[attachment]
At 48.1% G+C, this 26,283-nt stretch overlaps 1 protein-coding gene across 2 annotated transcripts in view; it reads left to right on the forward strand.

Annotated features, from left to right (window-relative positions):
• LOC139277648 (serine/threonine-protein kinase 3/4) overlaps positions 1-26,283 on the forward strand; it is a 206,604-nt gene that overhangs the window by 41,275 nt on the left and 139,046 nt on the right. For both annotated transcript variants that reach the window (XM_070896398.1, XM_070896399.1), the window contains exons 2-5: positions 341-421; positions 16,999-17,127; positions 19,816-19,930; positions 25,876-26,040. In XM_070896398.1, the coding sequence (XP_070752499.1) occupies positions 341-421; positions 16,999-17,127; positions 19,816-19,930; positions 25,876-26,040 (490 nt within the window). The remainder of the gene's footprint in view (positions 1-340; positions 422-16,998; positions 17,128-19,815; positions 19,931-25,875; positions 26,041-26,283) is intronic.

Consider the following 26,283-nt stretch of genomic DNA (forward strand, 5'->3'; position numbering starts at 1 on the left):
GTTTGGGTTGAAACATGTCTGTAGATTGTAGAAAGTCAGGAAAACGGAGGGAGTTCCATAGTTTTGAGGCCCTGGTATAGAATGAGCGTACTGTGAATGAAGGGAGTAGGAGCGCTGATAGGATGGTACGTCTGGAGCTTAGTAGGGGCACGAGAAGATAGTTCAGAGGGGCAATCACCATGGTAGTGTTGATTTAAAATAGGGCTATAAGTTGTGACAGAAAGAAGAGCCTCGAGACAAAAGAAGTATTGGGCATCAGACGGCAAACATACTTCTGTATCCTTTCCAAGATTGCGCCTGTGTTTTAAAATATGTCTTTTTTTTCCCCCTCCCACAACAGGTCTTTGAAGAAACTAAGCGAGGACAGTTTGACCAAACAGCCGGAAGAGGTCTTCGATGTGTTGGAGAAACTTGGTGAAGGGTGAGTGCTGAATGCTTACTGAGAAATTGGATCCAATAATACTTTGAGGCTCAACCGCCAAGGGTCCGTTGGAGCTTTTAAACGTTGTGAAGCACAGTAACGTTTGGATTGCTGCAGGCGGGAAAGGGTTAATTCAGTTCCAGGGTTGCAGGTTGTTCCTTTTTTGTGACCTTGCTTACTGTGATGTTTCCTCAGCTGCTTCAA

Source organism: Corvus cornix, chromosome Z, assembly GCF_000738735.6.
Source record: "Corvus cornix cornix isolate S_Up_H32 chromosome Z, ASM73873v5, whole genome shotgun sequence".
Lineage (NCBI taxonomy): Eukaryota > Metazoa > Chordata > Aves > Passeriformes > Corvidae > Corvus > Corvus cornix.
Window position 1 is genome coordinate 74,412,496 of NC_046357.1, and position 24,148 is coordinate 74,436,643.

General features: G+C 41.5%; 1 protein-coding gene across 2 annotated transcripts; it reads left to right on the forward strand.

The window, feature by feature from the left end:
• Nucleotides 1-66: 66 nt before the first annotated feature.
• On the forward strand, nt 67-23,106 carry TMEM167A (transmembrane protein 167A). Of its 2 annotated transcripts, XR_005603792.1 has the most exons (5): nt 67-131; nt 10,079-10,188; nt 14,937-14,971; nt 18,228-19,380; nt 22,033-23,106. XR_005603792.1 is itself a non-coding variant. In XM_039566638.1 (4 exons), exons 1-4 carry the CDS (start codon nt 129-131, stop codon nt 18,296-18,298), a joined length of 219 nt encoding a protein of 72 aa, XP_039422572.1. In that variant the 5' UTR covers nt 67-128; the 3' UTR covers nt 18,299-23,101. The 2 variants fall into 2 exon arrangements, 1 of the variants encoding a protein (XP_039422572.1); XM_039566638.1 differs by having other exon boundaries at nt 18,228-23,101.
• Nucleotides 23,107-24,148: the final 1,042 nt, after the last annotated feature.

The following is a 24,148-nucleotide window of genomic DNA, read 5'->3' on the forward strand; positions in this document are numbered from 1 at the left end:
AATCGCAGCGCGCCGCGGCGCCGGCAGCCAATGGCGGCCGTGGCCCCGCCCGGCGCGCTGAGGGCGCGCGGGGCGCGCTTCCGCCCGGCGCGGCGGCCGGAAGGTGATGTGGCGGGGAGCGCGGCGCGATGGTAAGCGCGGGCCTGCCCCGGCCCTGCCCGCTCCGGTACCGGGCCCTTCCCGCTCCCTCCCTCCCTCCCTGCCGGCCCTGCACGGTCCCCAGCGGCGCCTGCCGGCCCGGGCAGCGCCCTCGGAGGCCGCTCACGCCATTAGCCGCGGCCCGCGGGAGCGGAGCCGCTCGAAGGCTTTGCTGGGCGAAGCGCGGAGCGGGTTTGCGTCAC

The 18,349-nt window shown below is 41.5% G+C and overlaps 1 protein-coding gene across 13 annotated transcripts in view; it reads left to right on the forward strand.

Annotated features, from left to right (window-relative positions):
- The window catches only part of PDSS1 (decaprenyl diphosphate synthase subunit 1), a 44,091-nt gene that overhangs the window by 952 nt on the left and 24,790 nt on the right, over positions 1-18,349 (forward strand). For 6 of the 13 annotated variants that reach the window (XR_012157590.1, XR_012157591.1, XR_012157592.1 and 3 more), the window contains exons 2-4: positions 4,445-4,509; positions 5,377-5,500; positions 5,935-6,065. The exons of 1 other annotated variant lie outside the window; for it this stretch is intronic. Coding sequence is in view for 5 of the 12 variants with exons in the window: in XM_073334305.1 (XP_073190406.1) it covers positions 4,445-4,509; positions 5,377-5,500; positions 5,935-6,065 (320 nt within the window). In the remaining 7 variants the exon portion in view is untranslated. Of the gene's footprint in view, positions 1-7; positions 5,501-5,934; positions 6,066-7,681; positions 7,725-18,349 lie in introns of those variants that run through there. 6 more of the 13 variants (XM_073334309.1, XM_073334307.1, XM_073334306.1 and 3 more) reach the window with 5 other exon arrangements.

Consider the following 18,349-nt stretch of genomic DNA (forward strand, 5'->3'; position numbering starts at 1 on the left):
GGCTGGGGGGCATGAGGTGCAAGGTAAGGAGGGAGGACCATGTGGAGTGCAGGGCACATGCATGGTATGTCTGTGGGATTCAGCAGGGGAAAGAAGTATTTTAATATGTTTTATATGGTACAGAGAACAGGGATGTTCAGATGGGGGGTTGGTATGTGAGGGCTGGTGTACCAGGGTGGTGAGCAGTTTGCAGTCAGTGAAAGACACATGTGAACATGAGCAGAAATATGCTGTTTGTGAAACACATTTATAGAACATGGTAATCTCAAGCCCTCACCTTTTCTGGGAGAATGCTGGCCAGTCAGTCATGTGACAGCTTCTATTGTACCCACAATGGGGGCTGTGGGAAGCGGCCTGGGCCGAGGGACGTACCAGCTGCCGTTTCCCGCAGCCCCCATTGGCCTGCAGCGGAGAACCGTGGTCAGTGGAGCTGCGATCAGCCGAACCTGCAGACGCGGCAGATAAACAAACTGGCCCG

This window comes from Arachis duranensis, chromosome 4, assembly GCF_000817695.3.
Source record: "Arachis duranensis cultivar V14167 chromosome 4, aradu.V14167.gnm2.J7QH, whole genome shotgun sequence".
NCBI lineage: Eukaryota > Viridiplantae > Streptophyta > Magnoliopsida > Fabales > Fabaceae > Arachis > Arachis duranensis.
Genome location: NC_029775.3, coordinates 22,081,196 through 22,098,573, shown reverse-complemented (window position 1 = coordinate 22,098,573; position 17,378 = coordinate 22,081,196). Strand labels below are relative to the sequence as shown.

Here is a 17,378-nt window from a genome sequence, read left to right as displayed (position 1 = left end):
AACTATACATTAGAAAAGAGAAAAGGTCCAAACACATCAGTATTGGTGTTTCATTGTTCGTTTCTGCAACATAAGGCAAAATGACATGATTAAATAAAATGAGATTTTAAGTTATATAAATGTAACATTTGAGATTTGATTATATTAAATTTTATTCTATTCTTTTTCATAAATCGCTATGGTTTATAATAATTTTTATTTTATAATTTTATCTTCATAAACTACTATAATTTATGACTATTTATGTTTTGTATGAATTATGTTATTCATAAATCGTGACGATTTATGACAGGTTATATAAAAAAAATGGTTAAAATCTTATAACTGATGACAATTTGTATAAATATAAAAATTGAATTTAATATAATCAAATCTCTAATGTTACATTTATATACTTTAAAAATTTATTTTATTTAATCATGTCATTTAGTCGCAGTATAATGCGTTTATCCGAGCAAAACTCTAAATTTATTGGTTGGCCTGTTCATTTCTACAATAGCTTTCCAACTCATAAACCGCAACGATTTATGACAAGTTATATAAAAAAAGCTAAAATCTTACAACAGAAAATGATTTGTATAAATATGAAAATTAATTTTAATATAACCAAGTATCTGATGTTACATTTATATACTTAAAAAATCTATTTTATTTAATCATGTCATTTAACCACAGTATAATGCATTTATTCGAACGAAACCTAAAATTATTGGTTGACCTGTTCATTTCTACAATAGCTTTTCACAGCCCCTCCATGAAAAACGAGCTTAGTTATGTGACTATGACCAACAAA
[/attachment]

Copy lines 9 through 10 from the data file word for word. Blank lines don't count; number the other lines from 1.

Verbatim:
Window position 1 is genome coordinate 74,412,496 of NC_046357.1, and position 24,148 is coordinate 74,436,643.

General features: G+C 41.5%; 1 protein-coding gene across 2 annotated transcripts; it reads left to right on the forward strand.